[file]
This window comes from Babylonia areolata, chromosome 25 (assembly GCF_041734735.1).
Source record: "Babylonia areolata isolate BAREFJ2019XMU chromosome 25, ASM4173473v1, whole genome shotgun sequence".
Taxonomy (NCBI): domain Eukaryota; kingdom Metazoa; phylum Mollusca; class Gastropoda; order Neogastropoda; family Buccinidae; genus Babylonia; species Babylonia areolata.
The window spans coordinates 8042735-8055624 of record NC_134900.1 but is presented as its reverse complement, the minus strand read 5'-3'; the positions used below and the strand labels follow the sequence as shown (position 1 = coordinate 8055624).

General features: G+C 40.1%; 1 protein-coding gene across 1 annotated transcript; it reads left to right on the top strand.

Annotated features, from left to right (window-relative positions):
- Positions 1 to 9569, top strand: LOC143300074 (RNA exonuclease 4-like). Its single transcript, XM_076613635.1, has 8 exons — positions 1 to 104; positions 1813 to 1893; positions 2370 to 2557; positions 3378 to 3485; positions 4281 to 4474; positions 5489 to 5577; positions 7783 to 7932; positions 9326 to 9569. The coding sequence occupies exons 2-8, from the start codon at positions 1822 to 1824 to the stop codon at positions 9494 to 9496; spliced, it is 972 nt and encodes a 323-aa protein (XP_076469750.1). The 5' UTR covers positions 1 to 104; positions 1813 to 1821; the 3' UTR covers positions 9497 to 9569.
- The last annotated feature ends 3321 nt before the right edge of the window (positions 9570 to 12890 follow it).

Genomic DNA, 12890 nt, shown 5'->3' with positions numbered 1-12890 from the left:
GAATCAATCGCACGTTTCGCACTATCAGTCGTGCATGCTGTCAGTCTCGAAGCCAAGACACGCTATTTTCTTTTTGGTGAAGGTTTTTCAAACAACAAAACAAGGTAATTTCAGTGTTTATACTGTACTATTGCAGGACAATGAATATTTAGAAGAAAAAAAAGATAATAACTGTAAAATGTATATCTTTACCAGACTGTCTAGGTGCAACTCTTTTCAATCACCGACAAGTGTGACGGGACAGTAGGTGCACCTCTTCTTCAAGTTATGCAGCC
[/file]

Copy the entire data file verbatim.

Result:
This window comes from Babylonia areolata, chromosome 25 (assembly GCF_041734735.1).
Source record: "Babylonia areolata isolate BAREFJ2019XMU chromosome 25, ASM4173473v1, whole genome shotgun sequence".
Taxonomy (NCBI): domain Eukaryota; kingdom Metazoa; phylum Mollusca; class Gastropoda; order Neogastropoda; family Buccinidae; genus Babylonia; species Babylonia areolata.
The window spans coordinates 8042735-8055624 of record NC_134900.1 but is presented as its reverse complement, the minus strand read 5'-3'; the positions used below and the strand labels follow the sequence as shown (position 1 = coordinate 8055624).

General features: G+C 40.1%; 1 protein-coding gene across 1 annotated transcript; it reads left to right on the top strand.

Annotated features, from left to right (window-relative positions):
- Positions 1 to 9569, top strand: LOC143300074 (RNA exonuclease 4-like). Its single transcript, XM_076613635.1, has 8 exons — positions 1 to 104; positions 1813 to 1893; positions 2370 to 2557; positions 3378 to 3485; positions 4281 to 4474; positions 5489 to 5577; positions 7783 to 7932; positions 9326 to 9569. The coding sequence occupies exons 2-8, from the start codon at positions 1822 to 1824 to the stop codon at positions 9494 to 9496; spliced, it is 972 nt and encodes a 323-aa protein (XP_076469750.1). The 5' UTR covers positions 1 to 104; positions 1813 to 1821; the 3' UTR covers positions 9497 to 9569.
- The last annotated feature ends 3321 nt before the right edge of the window (positions 9570 to 12890 follow it).

Genomic DNA, 12890 nt, shown 5'->3' with positions numbered 1-12890 from the left:
GAATCAATCGCACGTTTCGCACTATCAGTCGTGCATGCTGTCAGTCTCGAAGCCAAGACACGCTATTTTCTTTTTGGTGAAGGTTTTTCAAACAACAAAACAAGGTAATTTCAGTGTTTATACTGTACTATTGCAGGACAATGAATATTTAGAAGAAAAAAAAGATAATAACTGTAAAATGTATATCTTTACCAGACTGTCTAGGTGCAACTCTTTTCAATCACCGACAAGTGTGACGGGACAGTAGGTGCACCTCTTCTTCAAGTTATGCAGCC